My phone was on silent, but I saw that I had an incoming call. I generally don’t answer if I don’t recognize the number. However, the 630 area code of the incoming call was the same as mine. I was alone in my dorm room and still had an hour before my first class would start, so I decided to answer.
“Hi, Jenny? It’s Dad.”
He must have gotten a new phone with a new number. Beside the area code, the phone number was unfamiliar. I considered hanging up.
“The boys told me it was your first day of classes, so I just wanted to say good luck. I hope that you’re settling onto campus okay and that you’re liking Boston.”
“Yeah, it’s fine. Thanks,” I quickly mumbled back.
“I miss you, and I love you.”
“Yeah, you too. Thanks, bye.”
I hung up.
There was sweat from my palm along the sides of my iPhone case. I tried to wipe it off but ended up smearing it onto my screen. I looked at the phone number again. It started 630-209. I didn’t plan to memorize the last four digits, and I didn’t plan to save the number either. I just planned to ignore any future calls beginning with 630-209.
* * *
My dad was the coolest; my friend Stephanie in preschool even told me so. Every Friday while I was at The Caboose Club for preschool and daycare, he would visit me for lunch. And, if I at least tried all the food on my plate—including the lima beans, which I swore made me gag—he would stay for recess afterward.
My dad came to The Caboose Club from work, and he always wore a suit, a tie, and a nice watch—the kind with Roman numerals in shiny silver that no preschooler could read. I liked to look at the fancy, foreign symbols, and, once when I asked him what time his watch displayed, he replied, “It’s tickle time!” and tickled me.
Soon, everyone took an interest in my dad’s watch because, not long after, everyone was asking him to tell them the time, and it seemed to always be “tickle time.” Regardless of how often he would be asked, my dad, without fail, would make the effort to pretend to read his watch, ultimately proclaiming, “It’s tickle time!” My friends and I thought it was especially fun to ask my dad what time it was during recess because we could run away after asking and he’d chase us to tickle us.
Even after I began attending Monroe Elementary School, my dad and I still had lunch together every Friday. However, instead of him staying at school with me, I would go out to lunch with him, and, although he always gave me a choice of where we could go, I almost always chose the Quiznos in Gateway Square, just a five-minute drive from Monroe and the small downtown area of Hinsdale, Illinois. I would miss recess whenever I went out to lunch with my dad, but I didn’t care. The toasted turkey sandwich, the chocolate chip cookie, and forty-five minutes of his company were worth it.
I had Friday lunches with my dad all the way through fifth grade. It was only when I started middle school, and I was permitted to leave school only for a doctor or orthodontist’s appointment, that I stopped getting lunch with him.
Lunch with my dad wasn’t the only thing that changed in middle school, though.
* * *
Like any married couple, my parents would have the occasional fight. However, when I began attending Clarendon Hills Middle School, I noticed that their fights became more severe and more frequent. Eventually, their fighting actually became a constant among the more typical middle school changes I experienced, like getting my braces removed and abandoning my Abercrombie-dominated wardrobe. Every night, by the start of my eighth-grade year, my parents seemed to be arguing. Most of the time, I managed to ignore their fighting by focusing on my homework. When I couldn’t seem to drown it out, though, I generally couldn’t understand what they were yelling about anyway. But what I least understood ended up being what I remembered most. I recall my parents talking about “assets” and “clients” and “collateral”—“the economy” particularly stood out.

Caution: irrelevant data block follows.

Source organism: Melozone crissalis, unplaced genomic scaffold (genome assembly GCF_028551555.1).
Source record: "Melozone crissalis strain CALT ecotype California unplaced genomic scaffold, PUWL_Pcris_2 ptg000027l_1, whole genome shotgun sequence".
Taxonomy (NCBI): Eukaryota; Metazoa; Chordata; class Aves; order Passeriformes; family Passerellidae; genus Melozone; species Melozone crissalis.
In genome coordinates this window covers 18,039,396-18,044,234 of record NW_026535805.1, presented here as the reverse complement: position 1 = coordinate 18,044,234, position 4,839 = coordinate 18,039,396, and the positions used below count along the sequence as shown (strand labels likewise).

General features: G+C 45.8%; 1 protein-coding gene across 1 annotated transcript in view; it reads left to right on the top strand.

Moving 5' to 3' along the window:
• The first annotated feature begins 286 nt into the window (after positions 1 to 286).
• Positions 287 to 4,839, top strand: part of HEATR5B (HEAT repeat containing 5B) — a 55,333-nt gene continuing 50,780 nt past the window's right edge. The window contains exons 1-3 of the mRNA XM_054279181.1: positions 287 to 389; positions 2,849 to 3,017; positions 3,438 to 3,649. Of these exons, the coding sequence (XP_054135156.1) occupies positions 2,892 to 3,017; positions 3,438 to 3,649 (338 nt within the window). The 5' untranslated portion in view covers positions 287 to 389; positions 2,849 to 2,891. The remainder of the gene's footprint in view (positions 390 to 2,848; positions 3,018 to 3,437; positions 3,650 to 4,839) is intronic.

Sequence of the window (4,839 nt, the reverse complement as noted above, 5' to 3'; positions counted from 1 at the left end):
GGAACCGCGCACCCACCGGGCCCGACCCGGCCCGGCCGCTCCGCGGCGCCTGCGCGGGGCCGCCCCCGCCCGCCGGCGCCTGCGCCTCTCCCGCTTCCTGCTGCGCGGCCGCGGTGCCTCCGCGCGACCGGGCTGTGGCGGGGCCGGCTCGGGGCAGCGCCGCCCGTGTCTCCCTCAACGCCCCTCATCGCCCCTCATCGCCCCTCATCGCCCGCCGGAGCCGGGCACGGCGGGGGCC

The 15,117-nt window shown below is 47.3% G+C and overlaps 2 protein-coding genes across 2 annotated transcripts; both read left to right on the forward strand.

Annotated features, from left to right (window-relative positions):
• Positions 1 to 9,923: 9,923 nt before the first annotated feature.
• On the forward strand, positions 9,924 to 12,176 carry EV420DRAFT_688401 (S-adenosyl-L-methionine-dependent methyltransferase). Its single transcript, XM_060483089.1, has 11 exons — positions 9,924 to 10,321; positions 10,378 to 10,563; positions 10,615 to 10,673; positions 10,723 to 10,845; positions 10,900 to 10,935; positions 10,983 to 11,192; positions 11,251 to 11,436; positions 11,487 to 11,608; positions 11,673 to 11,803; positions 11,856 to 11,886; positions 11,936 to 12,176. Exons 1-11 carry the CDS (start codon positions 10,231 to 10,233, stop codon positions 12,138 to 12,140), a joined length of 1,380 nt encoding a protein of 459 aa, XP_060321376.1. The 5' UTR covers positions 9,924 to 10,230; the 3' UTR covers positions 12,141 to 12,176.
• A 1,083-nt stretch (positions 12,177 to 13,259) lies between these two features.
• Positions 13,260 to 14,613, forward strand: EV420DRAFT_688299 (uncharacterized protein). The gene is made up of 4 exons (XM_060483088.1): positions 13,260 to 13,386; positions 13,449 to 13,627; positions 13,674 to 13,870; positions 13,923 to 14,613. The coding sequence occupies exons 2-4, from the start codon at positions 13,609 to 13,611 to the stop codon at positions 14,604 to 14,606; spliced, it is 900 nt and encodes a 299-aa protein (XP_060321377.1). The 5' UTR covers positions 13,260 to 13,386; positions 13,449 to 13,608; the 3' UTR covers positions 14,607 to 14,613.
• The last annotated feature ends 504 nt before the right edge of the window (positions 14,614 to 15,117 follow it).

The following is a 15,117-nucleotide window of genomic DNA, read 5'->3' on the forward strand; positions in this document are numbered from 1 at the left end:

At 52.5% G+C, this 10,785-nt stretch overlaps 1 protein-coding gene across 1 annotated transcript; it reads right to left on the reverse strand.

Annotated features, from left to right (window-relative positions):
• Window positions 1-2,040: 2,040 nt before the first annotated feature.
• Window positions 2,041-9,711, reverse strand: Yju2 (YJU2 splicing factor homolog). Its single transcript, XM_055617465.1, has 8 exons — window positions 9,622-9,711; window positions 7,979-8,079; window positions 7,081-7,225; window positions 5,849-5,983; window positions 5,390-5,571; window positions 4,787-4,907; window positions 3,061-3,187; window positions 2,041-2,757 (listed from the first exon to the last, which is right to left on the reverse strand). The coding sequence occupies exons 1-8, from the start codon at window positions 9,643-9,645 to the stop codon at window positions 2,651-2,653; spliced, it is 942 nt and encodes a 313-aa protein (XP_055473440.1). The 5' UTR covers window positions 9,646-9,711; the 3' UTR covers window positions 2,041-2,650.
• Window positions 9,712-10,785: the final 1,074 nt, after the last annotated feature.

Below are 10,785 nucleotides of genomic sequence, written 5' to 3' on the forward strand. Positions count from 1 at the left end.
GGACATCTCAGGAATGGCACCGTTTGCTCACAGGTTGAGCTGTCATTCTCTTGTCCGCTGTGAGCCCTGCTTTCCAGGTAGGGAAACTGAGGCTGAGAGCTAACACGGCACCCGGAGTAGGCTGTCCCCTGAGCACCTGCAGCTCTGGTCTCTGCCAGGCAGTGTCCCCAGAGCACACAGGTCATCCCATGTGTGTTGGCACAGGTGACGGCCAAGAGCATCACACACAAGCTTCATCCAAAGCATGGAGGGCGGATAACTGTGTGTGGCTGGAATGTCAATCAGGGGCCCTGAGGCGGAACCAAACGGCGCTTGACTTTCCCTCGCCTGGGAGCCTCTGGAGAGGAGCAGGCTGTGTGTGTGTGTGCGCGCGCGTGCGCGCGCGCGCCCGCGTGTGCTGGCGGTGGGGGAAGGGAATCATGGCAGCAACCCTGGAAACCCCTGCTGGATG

As a middle schooler, I came to the conclusion that “the economy going to shit,” as my dad described it, was the source of my parents’ problems. The shitty economy made my parents fight insistently—fights that left my mom in tears and caused my dad to storm out of their room and head to the basement. It was the economy that made my mom pick me up from school early on a memorable Wednesday in mid-October of 2008 with suitcases packed in the trunk of the car. It was the economy that required my mom, the boys (my two younger brothers, Michael and Jason), and me to go out of town for a few days while my dad moved out of the house. It was the economy that caused my mom to want a divorce. And, as long as I thought so—or let myself think so—I couldn’t be upset with my parents, especially with my dad. After all, he didn’t cause the economy to go to shit.
* * *
When my mom, Michael, Jason, and I returned home from that spontaneous trip—a trip in which we hopped from hotel to hotel in Illinois and Indiana while visiting a few museums, forest preserves, and historical sites along the way to make the trip seem like a short vacation—my dad had already packed up his things and moved out of the house. On the Sunday we returned home, my brothers and I met with our dad for what now seems like an overly formal lunch at P.F. Chang’s. Over egg rolls and sweet-and-sour chicken, my dad explained the custody arrangement to my brothers and me: we would visit him every day after school from 3:00 p.m. to 6:30 p.m. (at which time my mom would pick us up); we would stay over night with him every other weekend; and we would switch off holidays between my mom and him each year.
“But, where will you live?” That was the question that my brothers and I all had in our minds but that Michael—the outwardly most assertive of us, even at eleven years old—actually asked.
“I’ll be staying with Chloe. She’s been kind enough to let me—to let us—stay with her for the time being,” my dad explained.
The table became quiet. Michael turned his complete attention to the sweet-and-sour-sauce-soaked rice left on his plate, while Jason, affectionately called “Peanut” and only eight years old at the time, fumbled around with his wooden chopsticks. I thought to break the silence.
“Oh, that’s nice.”